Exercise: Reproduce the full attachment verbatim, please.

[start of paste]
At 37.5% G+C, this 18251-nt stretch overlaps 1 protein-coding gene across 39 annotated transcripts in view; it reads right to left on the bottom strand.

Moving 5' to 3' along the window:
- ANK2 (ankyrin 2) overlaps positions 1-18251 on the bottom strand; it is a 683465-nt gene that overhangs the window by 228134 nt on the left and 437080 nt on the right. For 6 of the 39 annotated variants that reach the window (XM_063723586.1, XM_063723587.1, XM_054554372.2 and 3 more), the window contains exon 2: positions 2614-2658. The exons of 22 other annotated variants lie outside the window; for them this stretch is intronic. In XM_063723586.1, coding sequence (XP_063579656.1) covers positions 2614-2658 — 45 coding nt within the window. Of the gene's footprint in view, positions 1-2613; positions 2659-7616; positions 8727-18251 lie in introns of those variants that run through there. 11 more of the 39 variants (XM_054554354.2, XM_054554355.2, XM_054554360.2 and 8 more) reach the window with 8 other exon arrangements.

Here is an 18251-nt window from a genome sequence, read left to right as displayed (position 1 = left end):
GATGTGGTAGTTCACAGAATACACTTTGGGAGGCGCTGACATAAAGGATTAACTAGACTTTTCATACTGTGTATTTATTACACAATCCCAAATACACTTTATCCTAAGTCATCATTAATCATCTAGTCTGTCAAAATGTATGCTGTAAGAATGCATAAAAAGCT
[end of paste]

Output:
At 37.5% G+C, this 18251-nt stretch overlaps 1 protein-coding gene across 39 annotated transcripts in view; it reads right to left on the bottom strand.

Moving 5' to 3' along the window:
- ANK2 (ankyrin 2) overlaps positions 1-18251 on the bottom strand; it is a 683465-nt gene that overhangs the window by 228134 nt on the left and 437080 nt on the right. For 6 of the 39 annotated variants that reach the window (XM_063723586.1, XM_063723587.1, XM_054554372.2 and 3 more), the window contains exon 2: positions 2614-2658. The exons of 22 other annotated variants lie outside the window; for them this stretch is intronic. In XM_063723586.1, coding sequence (XP_063579656.1) covers positions 2614-2658 — 45 coding nt within the window. Of the gene's footprint in view, positions 1-2613; positions 2659-7616; positions 8727-18251 lie in introns of those variants that run through there. 11 more of the 39 variants (XM_054554354.2, XM_054554355.2, XM_054554360.2 and 8 more) reach the window with 8 other exon arrangements.

Here is an 18251-nt window from a genome sequence, read left to right as displayed (position 1 = left end):
GATGTGGTAGTTCACAGAATACACTTTGGGAGGCGCTGACATAAAGGATTAACTAGACTTTTCATACTGTGTATTTATTACACAATCCCAAATACACTTTATCCTAAGTCATCATTAATCATCTAGTCTGTCAAAATGTATGCTGTAAGAATGCATAAAAAGCT